Saturday, January 09, 2010

Leaders of Metro Tabernacle Church forgive attackers

PETALING JAYA: Leaders of the Metro Tabernacle Church said they do not harbour any ill-feeling against the culprits who set fire to their church and are thankful that the Government has strongly condemn the arson attack.

The statement of forgiveness is made as Christian groups, lawyers of all faiths and politicians from Sarawak loudly protest against any acts done to throw the country into chaos.

Metro Tabernacle’s senior pastor Rev Ong Sek Leang said the church did not condone such acts but would forgive those responsible.

“We have a congregation of about 1,700 who are Godly and forgiving.

"It is a very sad day for Malaysia but a great day to know that most Malaysians do not think like that,” he said.

The Christian Federation of Malaysia chairman Bishop Ng Moon Hin called on the Government and all peace-loving Malaysians not to give way to extremists wanting to throw the country into chaos.

The National Evangelical Christian Fellowship of Malaysia said these irresponsible actions would be a setback to the Prime Minister’s agenda of 1Malaysia and derail the country’s effort to move out of recession.

Bar Council Malaysia said any display of violence and bigotry against any faith was deplorable — and demonstrated a worrying trend towards extreme disrespect and prejudice.

“We call on the law enforcement agencies to take immediate steps to investigate these incidents and prosecute those responsible to the fullest extent of the law,” said its president Ragunath Kesavan.

The Malaysia Muslim Lawyers Association said it did not condone the act of arson against the churches, but the acts were proof that the usage of the word “Allah” was deemed as sensitive to the Muslim community.

Its president Zainul Rijal Abu Bakar urged the Muslim community to remain calm and not to participate in any act that might jeopardise the efforts of the Government and concerned parties to handle the issue in the best manner.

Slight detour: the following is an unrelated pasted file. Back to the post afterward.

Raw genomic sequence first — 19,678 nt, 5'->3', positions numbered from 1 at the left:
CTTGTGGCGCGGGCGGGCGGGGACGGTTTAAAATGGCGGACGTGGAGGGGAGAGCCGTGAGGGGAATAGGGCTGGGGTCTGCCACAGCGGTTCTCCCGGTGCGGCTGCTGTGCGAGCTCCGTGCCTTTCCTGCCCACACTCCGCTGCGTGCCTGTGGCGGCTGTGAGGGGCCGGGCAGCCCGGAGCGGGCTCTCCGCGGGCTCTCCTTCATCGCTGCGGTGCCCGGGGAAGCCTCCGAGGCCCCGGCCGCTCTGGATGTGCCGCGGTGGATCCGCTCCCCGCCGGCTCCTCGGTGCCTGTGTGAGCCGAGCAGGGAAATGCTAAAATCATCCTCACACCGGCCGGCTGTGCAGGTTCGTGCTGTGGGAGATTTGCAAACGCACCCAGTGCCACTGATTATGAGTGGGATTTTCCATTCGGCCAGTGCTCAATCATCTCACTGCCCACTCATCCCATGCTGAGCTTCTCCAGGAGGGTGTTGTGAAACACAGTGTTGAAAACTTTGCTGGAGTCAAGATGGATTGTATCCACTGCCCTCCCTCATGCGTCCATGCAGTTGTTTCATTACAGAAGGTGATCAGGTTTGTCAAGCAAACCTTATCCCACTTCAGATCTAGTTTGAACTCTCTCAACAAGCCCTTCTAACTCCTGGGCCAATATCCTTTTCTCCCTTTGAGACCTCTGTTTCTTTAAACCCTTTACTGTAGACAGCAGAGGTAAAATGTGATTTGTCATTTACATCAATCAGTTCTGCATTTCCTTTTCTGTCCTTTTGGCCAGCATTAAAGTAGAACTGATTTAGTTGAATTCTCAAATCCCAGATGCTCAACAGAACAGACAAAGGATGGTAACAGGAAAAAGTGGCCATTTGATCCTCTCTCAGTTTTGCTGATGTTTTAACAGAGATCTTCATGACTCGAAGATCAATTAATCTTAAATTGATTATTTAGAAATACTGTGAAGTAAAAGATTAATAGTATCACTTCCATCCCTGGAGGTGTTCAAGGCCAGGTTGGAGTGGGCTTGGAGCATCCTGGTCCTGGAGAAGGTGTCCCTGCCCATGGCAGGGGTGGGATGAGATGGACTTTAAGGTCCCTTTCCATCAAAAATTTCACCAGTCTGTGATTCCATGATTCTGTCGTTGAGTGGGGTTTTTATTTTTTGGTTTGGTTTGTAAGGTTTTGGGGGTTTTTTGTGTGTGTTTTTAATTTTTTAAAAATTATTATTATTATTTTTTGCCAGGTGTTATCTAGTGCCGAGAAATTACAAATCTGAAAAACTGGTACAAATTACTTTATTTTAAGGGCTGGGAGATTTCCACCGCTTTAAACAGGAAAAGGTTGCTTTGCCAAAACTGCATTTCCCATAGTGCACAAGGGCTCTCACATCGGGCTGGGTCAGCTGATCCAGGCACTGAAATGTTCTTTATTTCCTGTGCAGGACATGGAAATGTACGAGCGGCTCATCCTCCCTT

Kedah Gerakan Youth chief Tan Keng Liang called on the Government to take extra security precaution to protect the churches and all other places of worship.

In Miri, senior Iban leader Datuk Peter Nyarok Entrie said folks in the Land of the Hornbill — where mosques, churches and Chinese and Indian temples were built side-by-side — viewed the misunderstanding among fellow Malaysians living across the South China Sea as very worrying.

Parti Rakyat Sarawak president and state Minister Datuk Seri Dr James Masing said religious bodies of the different faiths should find a mutually acceptable way to resolve this controversy.

Assistant state minister Datuk Daud Abdul Rahman, from the Parti Pesaka Bumiputra Bersatu, said the state government had always practised tolerance and acceptance in handling issues of religious and racial nature.

Parti Keadilan Rakyat Sarawak chairman Baru Bian said the usage of Allah’s name was a non-issue in Sarawak despite the name widely used by all religions in the state for decades.

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